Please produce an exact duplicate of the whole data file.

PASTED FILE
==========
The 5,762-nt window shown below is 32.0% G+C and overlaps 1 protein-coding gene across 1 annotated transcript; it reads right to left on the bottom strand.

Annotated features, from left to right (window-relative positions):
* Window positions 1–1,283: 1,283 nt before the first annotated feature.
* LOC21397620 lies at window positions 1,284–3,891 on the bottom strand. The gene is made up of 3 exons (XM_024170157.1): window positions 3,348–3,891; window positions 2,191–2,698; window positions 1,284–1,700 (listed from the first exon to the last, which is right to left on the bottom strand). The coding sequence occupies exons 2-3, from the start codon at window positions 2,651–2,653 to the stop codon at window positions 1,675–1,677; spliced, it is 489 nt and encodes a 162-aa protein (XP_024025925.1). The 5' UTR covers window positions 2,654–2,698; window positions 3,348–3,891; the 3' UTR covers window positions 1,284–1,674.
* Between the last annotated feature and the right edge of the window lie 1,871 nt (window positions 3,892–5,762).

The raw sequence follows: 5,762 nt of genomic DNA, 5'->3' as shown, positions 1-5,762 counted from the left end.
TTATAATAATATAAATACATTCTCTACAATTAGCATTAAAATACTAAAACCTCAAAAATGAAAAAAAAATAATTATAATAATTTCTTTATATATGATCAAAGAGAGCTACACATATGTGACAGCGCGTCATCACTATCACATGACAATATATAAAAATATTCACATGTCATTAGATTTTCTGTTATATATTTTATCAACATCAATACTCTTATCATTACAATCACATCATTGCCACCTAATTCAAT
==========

The 5,762-nt window shown below is 32.0% G+C and overlaps 1 protein-coding gene across 1 annotated transcript; it reads right to left on the bottom strand.

Annotated features, from left to right (window-relative positions):
* Window positions 1–1,283: 1,283 nt before the first annotated feature.
* LOC21397620 lies at window positions 1,284–3,891 on the bottom strand. The gene is made up of 3 exons (XM_024170157.1): window positions 3,348–3,891; window positions 2,191–2,698; window positions 1,284–1,700 (listed from the first exon to the last, which is right to left on the bottom strand). The coding sequence occupies exons 2-3, from the start codon at window positions 2,651–2,653 to the stop codon at window positions 1,675–1,677; spliced, it is 489 nt and encodes a 162-aa protein (XP_024025925.1). The 5' UTR covers window positions 2,654–2,698; window positions 3,348–3,891; the 3' UTR covers window positions 1,284–1,674.
* Between the last annotated feature and the right edge of the window lie 1,871 nt (window positions 3,892–5,762).

The raw sequence follows: 5,762 nt of genomic DNA, 5'->3' as shown, positions 1-5,762 counted from the left end.
TTATAATAATATAAATACATTCTCTACAATTAGCATTAAAATACTAAAACCTCAAAAATGAAAAAAAAATAATTATAATAATTTCTTTATATATGATCAAAGAGAGCTACACATATGTGACAGCGCGTCATCACTATCACATGACAATATATAAAAATATTCACATGTCATTAGATTTTCTGTTATATATTTTATCAACATCAATACTCTTATCATTACAATCACATCATTGCCACCTAATTCAAT